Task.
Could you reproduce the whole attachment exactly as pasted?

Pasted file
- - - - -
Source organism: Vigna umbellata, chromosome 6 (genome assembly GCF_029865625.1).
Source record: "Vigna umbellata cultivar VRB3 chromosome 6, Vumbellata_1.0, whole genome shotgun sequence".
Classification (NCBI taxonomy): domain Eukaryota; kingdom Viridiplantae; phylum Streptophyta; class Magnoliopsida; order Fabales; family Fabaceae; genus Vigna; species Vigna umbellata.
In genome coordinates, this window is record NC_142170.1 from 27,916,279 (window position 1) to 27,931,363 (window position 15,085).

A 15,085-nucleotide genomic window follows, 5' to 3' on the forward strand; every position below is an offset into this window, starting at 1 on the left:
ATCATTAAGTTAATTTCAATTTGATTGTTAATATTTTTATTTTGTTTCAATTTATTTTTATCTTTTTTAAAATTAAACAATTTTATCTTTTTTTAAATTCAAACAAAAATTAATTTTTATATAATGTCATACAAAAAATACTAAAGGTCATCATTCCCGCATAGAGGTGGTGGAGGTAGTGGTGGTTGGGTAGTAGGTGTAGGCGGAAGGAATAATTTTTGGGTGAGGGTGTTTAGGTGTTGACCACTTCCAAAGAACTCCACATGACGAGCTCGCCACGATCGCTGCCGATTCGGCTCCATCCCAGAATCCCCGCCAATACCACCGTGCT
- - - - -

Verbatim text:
Source organism: Vigna umbellata, chromosome 6 (genome assembly GCF_029865625.1).
Source record: "Vigna umbellata cultivar VRB3 chromosome 6, Vumbellata_1.0, whole genome shotgun sequence".
Classification (NCBI taxonomy): domain Eukaryota; kingdom Viridiplantae; phylum Streptophyta; class Magnoliopsida; order Fabales; family Fabaceae; genus Vigna; species Vigna umbellata.
In genome coordinates, this window is record NC_142170.1 from 27,916,279 (window position 1) to 27,931,363 (window position 15,085).

A 15,085-nucleotide genomic window follows, 5' to 3' on the forward strand; every position below is an offset into this window, starting at 1 on the left:
ATCATTAAGTTAATTTCAATTTGATTGTTAATATTTTTATTTTGTTTCAATTTATTTTTATCTTTTTTAAAATTAAACAATTTTATCTTTTTTTAAATTCAAACAAAAATTAATTTTTATATAATGTCATACAAAAAATACTAAAGGTCATCATTCCCGCATAGAGGTGGTGGAGGTAGTGGTGGTTGGGTAGTAGGTGTAGGCGGAAGGAATAATTTTTGGGTGAGGGTGTTTAGGTGTTGACCACTTCCAAAGAACTCCACATGACGAGCTCGCCACGATCGCTGCCGATTCGGCTCCATCCCAGAATCCCCGCCAATACCACCGTGCT